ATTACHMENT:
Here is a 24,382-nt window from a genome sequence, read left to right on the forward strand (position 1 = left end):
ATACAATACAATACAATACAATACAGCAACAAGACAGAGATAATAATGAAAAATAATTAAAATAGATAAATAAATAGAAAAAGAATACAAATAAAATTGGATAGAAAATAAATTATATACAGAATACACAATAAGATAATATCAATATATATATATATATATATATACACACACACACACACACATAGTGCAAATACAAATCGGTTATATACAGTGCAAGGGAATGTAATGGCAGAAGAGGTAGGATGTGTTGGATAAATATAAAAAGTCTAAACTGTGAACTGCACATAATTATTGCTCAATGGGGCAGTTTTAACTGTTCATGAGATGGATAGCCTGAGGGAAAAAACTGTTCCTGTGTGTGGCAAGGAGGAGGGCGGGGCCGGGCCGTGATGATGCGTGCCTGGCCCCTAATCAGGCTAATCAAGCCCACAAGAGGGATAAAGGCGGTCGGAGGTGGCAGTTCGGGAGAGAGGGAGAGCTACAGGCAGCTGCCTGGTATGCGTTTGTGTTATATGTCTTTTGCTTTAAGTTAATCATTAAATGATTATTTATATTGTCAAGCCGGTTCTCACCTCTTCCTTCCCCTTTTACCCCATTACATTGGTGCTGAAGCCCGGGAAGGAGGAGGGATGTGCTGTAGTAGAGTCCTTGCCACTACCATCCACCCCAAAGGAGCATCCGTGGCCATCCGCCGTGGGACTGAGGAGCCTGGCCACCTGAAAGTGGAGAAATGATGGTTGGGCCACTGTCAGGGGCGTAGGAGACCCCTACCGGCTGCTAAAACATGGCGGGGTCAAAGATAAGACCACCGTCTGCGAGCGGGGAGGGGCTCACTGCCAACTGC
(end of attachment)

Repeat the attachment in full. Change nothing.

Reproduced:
Here is a 24,382-nt window from a genome sequence, read left to right on the forward strand (position 1 = left end):
ATACAATACAATACAATACAATACAGCAACAAGACAGAGATAATAATGAAAAATAATTAAAATAGATAAATAAATAGAAAAAGAATACAAATAAAATTGGATAGAAAATAAATTATATACAGAATACACAATAAGATAATATCAATATATATATATATATATATATACACACACACACACACACATAGTGCAAATACAAATCGGTTATATACAGTGCAAGGGAATGTAATGGCAGAAGAGGTAGGATGTGTTGGATAAATATAAAAAGTCTAAACTGTGAACTGCACATAATTATTGCTCAATGGGGCAGTTTTAACTGTTCATGAGATGGATAGCCTGAGGGAAAAAACTGTTCCTGTGTGTGGCAAGGAGGAGGGCGGGGCCGGGCCGTGATGATGCGTGCCTGGCCCCTAATCAGGCTAATCAAGCCCACAAGAGGGATAAAGGCGGTCGGAGGTGGCAGTTCGGGAGAGAGGGAGAGCTACAGGCAGCTGCCTGGTATGCGTTTGTGTTATATGTCTTTTGCTTTAAGTTAATCATTAAATGATTATTTATATTGTCAAGCCGGTTCTCACCTCTTCCTTCCCCTTTTACCCCATTACATTGGTGCTGAAGCCCGGGAAGGAGGAGGGATGTGCTGTAGTAGAGTCCTTGCCACTACCATCCACCCCAAAGGAGCATCCGTGGCCATCCGCCGTGGGACTGAGGAGCCTGGCCACCTGAAAGTGGAGAAATGATGGTTGGGCCACTGTCAGGGGCGTAGGAGACCCCTACCGGCTGCTAAAACATGGCGGGGTCAAAGATAAGACCACCGTCTGCGAGCGGGGAGGGGCTCACTGCCAACTGC